witco bar set
A Witco Bar Set. Courtesy of Chairish.

In 1958, a small importing company named Western International Trading Co. was founded in Washington State. Tropical style had taken over the United States, and there were tropical-themed bars, restaurants and even bowling alleys nationwide.

Founders of Western International Trading Co (or Witco, as it’s more commonly known today) William Westenhaver, Robert Cookson and William’s cousin Robert Post Jr. started by importing art and mosaics from South and Central America, as well as paintings and sculptural art from lesser known American artists.  But soon, William Westenhaver suggested they make their own tropical-inspired wood carvings. By the end of 1958, after a furniture and decor show in Los Angeles, the carved wood decor was a hit across the country.

witco jungle room graceland elvis
Elvis’s Jungle Room at Graceland. Courtesy of Rolling Stone.

The artists started carving, crafting and creating home furnishings that were an homage to the South Pacific in days gone by. Soon, Witco took off and became synonymous with Tropical and Hawaiiana style. But it wasn’t just everyday Americans that bought Witco—it was celebrities too, like the King himself, Elvis. Elvis filled his famed Jungle Room with Witco furnishings and home goods. (You can still see the room for yourself on a tour of his home, Graceland!)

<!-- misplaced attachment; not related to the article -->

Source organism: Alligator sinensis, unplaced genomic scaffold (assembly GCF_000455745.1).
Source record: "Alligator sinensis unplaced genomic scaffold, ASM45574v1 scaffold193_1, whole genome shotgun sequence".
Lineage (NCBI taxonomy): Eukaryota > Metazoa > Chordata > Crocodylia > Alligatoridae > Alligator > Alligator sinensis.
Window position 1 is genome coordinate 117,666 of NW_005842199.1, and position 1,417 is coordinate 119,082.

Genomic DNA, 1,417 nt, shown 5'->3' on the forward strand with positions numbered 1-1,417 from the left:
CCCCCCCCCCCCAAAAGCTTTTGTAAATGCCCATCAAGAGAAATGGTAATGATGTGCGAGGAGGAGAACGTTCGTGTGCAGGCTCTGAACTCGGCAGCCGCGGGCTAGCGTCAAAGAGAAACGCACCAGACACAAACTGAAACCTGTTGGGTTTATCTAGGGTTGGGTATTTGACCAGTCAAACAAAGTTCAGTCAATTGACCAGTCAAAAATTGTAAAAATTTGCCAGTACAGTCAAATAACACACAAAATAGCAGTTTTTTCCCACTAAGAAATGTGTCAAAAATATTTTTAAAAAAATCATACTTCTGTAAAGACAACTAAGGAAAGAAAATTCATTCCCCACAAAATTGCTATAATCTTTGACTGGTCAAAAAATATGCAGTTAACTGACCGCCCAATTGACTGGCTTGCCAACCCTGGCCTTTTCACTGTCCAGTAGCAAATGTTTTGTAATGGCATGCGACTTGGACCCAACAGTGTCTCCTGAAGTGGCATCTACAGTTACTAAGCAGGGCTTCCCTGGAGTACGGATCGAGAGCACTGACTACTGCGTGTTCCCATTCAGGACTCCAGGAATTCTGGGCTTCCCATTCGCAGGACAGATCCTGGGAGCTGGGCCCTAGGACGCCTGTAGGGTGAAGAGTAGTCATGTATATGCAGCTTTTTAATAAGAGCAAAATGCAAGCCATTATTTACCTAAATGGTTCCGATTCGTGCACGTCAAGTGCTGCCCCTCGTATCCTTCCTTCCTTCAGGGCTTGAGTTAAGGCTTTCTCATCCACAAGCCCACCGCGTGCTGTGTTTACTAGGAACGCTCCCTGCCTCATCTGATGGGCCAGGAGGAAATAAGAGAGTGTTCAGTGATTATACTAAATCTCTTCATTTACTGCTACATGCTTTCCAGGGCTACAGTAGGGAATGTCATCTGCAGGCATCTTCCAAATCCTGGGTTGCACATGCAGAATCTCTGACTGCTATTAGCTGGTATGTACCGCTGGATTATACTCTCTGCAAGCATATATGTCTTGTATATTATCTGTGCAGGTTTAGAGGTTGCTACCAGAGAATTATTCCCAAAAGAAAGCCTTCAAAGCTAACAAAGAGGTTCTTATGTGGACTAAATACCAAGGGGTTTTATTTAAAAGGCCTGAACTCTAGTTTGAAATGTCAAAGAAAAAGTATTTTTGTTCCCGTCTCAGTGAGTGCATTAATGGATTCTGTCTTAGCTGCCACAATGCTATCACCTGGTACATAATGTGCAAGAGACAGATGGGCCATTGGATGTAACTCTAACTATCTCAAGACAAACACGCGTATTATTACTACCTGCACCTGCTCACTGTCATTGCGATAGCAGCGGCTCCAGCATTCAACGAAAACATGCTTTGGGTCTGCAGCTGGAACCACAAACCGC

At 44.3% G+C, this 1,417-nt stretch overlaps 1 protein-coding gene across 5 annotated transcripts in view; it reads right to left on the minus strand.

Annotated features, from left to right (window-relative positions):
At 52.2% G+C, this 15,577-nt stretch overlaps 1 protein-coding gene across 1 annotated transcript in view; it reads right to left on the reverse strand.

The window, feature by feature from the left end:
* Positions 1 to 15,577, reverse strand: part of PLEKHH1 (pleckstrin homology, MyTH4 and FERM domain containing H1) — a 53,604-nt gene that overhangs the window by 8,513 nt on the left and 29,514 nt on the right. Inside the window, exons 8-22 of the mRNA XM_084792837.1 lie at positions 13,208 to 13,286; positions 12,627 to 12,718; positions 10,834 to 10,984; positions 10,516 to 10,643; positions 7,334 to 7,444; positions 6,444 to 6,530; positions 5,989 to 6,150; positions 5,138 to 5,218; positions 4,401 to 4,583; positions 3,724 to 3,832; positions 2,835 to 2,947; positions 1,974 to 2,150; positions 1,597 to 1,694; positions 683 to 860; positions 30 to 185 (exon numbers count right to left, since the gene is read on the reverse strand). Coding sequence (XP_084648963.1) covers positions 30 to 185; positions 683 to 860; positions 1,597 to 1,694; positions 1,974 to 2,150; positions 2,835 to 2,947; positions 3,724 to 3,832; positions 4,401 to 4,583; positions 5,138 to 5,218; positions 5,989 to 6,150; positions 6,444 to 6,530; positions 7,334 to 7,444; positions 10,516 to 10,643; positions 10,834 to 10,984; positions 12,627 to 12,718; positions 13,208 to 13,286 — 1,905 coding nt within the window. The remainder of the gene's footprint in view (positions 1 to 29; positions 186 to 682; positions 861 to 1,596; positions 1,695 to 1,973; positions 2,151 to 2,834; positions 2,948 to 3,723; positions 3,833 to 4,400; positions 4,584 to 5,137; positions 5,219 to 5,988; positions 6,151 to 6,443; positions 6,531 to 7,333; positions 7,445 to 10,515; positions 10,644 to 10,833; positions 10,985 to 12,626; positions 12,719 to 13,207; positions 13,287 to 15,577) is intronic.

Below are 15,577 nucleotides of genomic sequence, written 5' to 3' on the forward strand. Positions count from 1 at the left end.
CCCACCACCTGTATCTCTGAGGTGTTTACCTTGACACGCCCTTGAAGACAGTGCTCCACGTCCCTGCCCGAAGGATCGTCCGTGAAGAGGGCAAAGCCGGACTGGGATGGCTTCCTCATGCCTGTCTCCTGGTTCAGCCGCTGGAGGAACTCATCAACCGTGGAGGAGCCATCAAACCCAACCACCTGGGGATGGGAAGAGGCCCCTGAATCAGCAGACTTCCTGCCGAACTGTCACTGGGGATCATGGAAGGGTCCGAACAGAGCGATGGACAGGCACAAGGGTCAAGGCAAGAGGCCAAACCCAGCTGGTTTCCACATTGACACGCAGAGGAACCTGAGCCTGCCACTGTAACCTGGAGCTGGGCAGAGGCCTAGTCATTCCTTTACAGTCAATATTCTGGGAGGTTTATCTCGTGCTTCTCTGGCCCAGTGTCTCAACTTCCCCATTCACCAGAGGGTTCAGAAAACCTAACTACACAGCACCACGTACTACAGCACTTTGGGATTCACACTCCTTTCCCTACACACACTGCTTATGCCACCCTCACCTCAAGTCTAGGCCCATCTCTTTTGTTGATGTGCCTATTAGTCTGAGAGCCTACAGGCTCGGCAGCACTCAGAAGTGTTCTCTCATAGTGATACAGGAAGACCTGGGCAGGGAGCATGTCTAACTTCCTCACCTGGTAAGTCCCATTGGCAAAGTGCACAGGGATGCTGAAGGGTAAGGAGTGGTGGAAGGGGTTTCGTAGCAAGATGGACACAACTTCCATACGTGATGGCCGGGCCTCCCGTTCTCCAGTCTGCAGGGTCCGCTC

witco wall hanging boat
This Palm Springs home uses a Witco wall hanging to give the space a grown-up Tropical feel. Read more about this space here.

Witco created and sold things like art, tables, chairs, bedposts and bars. They were adorned with carvings reminiscent of Oceanic tribal symbols and often used animal prints as accents. For many, the chunky and loud shapes of Tropical style furniture were a welcome departure from the popular sleek and low-profile furniture of the day.

Witco reached the height of its popularity in the late 60s before shuttering a decade later. But William Westenhaver continued to produced his famed wood carvings on a smaller scale, and in the late 1990’s, Westenhaver taught all his techniques to his granddaughter Heather’s husband, Ken Pleasant. Ken has continued carving in the 20 years since, and he and Heather still own the Witco trademark and its copyrighted designs. They sell the Witco designs at their shop, Pleasant Tiki. Check them out!

witco art
This Witco art brings bold color to a home office. Read more about this space here.

If you want to know more about Tropical Style, check out Tropical Style: A Midcentury Love Story that Brings Paradise Home to learn more!

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